This week’s Boston Globe featured an article blasting Massachusetts nursing homes for having too many residents on antipsychotic medication, “Nursing home drug use puts many at risk.” It portrayed vulnerable grandmothers as sedated, mute, and drooling, transformed by drugs into tragically diminished versions of their earlier vivacious selves. The headline could have been from the 1970s when Mary Mendelson wrote her muckraking book, “Tender Loving Greed,” pillorying the nursing home industry. Has nothing changed in the last 30 years?
A great deal has changed. In the 1980s, Congress responded to the deplorable state of nursing home care with the Nursing Home Reform Amendments, part of the Omnibus Budget Reconciliation Act of 1987 (OBRA-87).This major piece of legislation sought to make nursing homes free of both physical and chemical restraints. And to a large extent it worked. Translated into regulations in 1991, OBRA-97 led to enormous declines in the use of antipsychotic as well as other “psychoactive” drugs such as benzodiazepines.
Then new, “atypical” antipsychotic medications came along. Touted as equally effective but less toxic, risperidone (Risperdal), olanzapine (Zyprexa), and quetiapine (Seroquel) appeared with growing frequency in nursing homes. Physicians were mandated by OBRA-87 to monitor the use of these drugs—to look for side effects such as Parkinsonian symptoms or drops in blood pressure. They were also supposed to limit prescription of these new drugs, along with other old fashioned or “typical” antipsychotics such as haloperidol (Haldol), to well-defined situations. The drugs were to be used for chronic schizophrenia and for dementia with psychotic features, unresponsive to alternative treatment. As the prevalence of dementia in nursing homes increased, so too did the prevalence of behavior problems: kicking, biting, smearing feces, and screaming. Less dramatic but nonetheless challenging were other behaviors that were also on the increase, such as pacing, wandering into other residents’ rooms, and urinating in trash cans. These behavioral disturbances wee extremely difficult for nursing home staff to manage. Convinced that the new “atypical” antipsychotics were the solution, physicians prescribed more and more of these drugs.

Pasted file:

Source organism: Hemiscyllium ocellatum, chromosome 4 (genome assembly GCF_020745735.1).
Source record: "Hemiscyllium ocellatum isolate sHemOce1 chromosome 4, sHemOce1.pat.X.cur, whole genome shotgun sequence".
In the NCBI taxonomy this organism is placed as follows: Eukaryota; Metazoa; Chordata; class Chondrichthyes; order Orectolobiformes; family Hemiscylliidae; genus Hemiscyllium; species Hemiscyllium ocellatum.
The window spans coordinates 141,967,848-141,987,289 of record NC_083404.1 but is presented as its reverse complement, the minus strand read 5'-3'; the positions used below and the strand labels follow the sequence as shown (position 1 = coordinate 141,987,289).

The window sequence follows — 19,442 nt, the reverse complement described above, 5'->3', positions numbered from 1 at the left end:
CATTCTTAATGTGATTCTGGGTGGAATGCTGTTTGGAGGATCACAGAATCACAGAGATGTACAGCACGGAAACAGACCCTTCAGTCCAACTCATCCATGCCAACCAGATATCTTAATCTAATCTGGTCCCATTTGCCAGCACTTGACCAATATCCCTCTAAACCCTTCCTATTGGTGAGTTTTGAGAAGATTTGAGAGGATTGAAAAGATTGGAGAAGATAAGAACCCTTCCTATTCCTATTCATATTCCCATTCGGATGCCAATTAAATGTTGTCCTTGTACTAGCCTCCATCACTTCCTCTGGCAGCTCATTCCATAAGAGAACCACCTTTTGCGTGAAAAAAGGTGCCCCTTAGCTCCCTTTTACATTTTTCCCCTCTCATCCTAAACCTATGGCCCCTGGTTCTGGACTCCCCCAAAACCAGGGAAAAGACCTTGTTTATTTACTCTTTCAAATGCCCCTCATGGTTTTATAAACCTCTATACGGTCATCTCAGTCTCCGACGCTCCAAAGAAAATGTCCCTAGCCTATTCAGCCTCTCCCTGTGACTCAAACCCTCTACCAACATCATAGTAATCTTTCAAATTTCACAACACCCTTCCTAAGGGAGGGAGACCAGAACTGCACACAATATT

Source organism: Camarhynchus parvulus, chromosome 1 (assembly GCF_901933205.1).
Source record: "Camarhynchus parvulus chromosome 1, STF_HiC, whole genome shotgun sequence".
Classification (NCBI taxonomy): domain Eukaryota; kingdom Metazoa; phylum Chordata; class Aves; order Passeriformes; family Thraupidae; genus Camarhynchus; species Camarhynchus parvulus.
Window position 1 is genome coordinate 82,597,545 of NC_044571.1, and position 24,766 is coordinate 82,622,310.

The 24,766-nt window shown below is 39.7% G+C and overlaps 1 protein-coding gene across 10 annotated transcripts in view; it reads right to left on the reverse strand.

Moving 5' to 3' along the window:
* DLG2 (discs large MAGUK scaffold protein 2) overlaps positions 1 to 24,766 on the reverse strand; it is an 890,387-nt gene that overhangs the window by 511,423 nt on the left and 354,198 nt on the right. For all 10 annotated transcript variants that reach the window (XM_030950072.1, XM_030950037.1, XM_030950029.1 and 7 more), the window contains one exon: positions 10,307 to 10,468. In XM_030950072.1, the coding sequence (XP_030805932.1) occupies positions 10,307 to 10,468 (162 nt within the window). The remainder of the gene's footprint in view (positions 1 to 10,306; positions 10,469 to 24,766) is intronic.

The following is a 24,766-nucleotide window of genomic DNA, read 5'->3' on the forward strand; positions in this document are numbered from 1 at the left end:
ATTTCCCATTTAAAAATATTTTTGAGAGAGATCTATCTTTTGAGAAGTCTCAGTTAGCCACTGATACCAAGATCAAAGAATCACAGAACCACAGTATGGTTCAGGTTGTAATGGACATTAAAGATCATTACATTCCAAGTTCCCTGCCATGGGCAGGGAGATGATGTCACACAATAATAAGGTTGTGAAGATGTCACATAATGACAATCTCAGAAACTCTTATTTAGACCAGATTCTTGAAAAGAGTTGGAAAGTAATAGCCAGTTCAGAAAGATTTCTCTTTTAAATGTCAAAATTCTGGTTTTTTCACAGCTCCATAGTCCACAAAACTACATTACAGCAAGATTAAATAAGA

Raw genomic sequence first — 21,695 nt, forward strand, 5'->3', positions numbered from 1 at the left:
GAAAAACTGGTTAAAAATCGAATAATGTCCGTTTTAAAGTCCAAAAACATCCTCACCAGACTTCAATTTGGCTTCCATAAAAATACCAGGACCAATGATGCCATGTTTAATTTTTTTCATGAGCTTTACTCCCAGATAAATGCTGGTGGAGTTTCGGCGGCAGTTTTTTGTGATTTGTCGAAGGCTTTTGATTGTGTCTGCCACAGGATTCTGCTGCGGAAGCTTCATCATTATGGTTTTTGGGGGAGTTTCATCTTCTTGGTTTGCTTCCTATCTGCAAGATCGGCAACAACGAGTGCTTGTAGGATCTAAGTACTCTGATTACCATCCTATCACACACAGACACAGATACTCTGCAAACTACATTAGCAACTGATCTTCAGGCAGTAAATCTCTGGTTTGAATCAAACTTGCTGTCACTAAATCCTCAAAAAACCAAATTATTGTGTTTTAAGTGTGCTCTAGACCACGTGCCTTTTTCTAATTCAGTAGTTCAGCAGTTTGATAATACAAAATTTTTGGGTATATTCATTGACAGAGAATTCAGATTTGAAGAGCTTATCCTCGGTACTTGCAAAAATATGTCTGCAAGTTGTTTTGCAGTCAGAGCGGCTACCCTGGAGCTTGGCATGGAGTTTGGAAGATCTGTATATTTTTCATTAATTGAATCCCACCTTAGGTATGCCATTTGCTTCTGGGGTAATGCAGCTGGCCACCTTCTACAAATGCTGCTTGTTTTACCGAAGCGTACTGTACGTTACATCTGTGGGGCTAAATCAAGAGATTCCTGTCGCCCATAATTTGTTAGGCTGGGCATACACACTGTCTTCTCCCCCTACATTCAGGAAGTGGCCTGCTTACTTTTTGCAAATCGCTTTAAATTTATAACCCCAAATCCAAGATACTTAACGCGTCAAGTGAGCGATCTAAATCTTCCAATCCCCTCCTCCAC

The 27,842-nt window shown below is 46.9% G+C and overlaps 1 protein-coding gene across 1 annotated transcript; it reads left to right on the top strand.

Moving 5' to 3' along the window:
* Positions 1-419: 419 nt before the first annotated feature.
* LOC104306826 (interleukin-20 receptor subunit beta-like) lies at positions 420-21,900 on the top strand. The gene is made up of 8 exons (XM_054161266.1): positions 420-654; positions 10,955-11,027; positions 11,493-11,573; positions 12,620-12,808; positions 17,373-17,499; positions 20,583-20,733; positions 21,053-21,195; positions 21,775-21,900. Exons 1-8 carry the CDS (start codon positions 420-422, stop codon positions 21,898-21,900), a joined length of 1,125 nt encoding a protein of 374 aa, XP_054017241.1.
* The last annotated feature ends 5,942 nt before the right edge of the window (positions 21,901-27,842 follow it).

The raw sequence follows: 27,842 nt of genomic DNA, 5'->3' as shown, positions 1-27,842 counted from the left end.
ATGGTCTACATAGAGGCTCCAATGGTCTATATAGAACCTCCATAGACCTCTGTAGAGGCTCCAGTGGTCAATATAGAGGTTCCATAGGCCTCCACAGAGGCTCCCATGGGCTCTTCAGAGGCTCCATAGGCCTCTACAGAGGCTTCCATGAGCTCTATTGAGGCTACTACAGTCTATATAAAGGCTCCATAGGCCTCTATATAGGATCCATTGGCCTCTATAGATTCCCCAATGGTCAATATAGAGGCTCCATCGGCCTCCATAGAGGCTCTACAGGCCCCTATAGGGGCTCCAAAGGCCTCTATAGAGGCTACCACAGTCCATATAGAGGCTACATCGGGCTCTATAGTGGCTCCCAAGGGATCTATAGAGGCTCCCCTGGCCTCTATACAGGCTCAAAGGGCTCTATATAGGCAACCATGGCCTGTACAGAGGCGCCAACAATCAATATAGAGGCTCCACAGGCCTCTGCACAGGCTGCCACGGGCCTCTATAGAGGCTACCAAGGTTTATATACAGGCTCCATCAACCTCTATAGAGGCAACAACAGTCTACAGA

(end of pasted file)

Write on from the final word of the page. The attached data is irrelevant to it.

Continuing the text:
Some residents did improve. Most of them were not transformed into zombies by the medication. But the behavioral symptoms of dementia often come and go without pharmacological intervention. While many physicians were confident they were seeing a benefit of the drugs, others were not so sure. A large randomized trial
found that all three of the leading antipsychotics were equally effective in controlling symptoms—and indistinguishable in efficacy from placebo.
Nursing home physicians were skeptical. The study was conducted among outpatients. Maybe long term care residents were different from outpatients—surely they were more demented and had worse symptoms. But at around the same time came other disturbing news: the atypical antipsychotics were associated with a risk of sudden death. The FDA issued a new “black box” warning to physicians prescribing these drugs,followed 3 years later by another black box warning against using the older, “typical” antipsychotics. The drugs were not prohibited, but sober commentators advised prescribing them with great caution, restricting their use to patients with longstanding psychiatric illness and checking an EKG before and after starting the drugs.